How does your non-profit leverage donations to secure more funding?

Sorry for not posting anything on Tuesday morning. The internet connection from my hotel room was non-existent, which is why you’re receiving this late breaking edition. Enjoy!  ~Erik

IMG_20150802_102350339_HDR[1]A few days ago, I was in an airport trying to catch a connecting flight when I saw a poster advertisement for an international non-governmental organization (NGO) that provides medical services to children and families in third world countries. I took a picture of the portion of the advertisement that immediately caught my attention.

Every $1 you give will send $105 worth of lifesaving medicine and supplies.

One of the eight best practices I teach clients as it relates to fundraising is that challenge gifts are very effective and will help you reach your goal. The following are just a few reasons challenge gifts are effective:

  • it reassures donors that there are other big donors behind the campaign and lends credibility to what you’re trying to accomplish
  • it is inspirational and creates a bandwagon effect for donors
  • it gives donors the feeling their gift is bigger and more impactful
  • most importantly . . . it creates a “sense of urgency” for your fundraising staff and volunteers

There are many different ways to leverage one gift (or a pool of gifts) and secure other contributions. The following are just a few effective examples I’ve seen throughout the years:

  • Traditional challenge gifts to annual or capital campaigns where a donors says “I’ll match every dollar up to a certain level of contributions” 
  • Using a grant to leverage private sector philanthropy by telling donors that your organization secured a grant for a certain amount, but the program/project costs more which is why additional donors are needed before the grant can be ethically accessed
  • Securing in-kind contributions of supplies/materials and asking donors to underwrite the staffing and overhead costs needed to use the in-kind donation (as shown in the picture above)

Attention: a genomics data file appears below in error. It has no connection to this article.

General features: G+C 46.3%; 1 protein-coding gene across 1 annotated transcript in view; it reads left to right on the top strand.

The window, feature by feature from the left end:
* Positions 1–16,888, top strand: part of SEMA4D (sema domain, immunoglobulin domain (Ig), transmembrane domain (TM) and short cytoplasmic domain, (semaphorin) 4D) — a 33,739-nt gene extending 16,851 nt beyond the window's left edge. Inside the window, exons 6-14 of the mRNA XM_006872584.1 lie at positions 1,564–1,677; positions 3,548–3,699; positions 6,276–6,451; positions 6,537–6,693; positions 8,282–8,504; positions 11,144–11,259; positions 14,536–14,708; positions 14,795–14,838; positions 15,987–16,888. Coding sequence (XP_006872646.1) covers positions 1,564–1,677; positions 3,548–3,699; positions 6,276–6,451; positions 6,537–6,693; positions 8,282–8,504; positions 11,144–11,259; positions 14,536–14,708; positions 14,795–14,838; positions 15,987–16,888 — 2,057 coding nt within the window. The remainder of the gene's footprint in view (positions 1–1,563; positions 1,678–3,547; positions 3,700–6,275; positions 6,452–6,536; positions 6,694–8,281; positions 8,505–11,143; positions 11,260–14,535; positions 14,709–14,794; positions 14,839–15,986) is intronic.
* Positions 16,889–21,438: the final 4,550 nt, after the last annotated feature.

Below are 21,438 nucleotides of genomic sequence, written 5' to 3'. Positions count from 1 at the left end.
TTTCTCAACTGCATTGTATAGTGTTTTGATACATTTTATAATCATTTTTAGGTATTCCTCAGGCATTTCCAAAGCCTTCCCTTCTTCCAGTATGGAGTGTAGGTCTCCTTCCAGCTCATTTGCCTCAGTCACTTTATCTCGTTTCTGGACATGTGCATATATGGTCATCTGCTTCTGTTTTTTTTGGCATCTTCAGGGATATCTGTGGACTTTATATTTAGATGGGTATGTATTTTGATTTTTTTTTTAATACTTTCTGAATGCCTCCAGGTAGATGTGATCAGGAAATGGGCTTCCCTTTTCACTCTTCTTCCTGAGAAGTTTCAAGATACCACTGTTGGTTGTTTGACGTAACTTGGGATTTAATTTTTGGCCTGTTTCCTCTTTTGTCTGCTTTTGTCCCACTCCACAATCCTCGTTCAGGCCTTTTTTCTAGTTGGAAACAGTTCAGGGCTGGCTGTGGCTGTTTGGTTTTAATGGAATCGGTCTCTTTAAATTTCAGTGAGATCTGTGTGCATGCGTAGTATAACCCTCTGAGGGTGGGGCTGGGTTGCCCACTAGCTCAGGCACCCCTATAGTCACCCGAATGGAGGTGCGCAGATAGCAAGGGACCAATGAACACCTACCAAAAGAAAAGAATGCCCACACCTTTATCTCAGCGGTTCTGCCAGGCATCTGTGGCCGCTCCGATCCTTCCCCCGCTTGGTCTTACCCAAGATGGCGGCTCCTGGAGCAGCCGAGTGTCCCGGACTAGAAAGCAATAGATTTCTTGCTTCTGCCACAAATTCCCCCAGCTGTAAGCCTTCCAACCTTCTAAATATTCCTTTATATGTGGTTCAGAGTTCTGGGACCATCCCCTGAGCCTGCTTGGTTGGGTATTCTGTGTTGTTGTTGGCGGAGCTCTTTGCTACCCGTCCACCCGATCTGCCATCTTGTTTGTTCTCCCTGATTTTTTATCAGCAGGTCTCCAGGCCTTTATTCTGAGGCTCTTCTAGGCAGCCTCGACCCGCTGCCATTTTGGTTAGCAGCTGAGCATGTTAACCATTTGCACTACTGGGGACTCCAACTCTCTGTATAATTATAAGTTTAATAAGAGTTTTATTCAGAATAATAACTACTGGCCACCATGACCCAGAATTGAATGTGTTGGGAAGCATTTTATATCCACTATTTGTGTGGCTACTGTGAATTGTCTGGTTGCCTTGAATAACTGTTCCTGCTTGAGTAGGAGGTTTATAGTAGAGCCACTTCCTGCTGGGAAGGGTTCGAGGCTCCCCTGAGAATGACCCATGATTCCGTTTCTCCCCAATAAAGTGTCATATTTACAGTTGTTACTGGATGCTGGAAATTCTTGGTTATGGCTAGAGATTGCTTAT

• Asking leadership giving donors to join a donor recognition society whereby their pool of donations will be used as matching dollars for other donors (e.g. national public radio does this very well)
  • Using one donor’s contribution (of any size) and asking another donor to match it (e.g. the Obama campaign did this very well with their online fundraising strategy)

In my experience, non-profit organizations reserve this strategy for BIG projects (e.g. capital campaigns, endowment campaigns, etc); however, there is no good reason why you couldn’t use this strategy to leverage additional dollars for your annual campaign, major gifts initiative (as long as it is project focused), special event, etc.

Please use the space below to share an experience where you successfully used a challenge gift or leverage strategy to raise more money for your organization. How did you identify the opportunity? How did you present it as an opportunity to the donor? What was the result?

Here’s to your health!

Erik Anderson
Founder & President, The Healthy Non-Profit LLC!/eanderson847

About DonorDreams

Erik got his start working in the non-profit field immediately upon graduation with his masters degree in 1994. His non-profit management and fundraising experience numbers nearly 20 years. His teachable point of view around resource development is influenced by the work of Penelope Burk and those professionals subscribing to a "donor centered" paradigm. Donors have dreams and it is our responsibility to be dream-makers because donors are not ATMs.

Posted on August 4, 2015, in Fundraising, nonprofit, resource development and tagged , , , , , . Bookmark the permalink. 1 Comment.

  1. Thank you so much for sharing wonderful posts that can make really good leaders for our world. God bless the work of your hands. Kindly like my blog and add me on LinkedIn.

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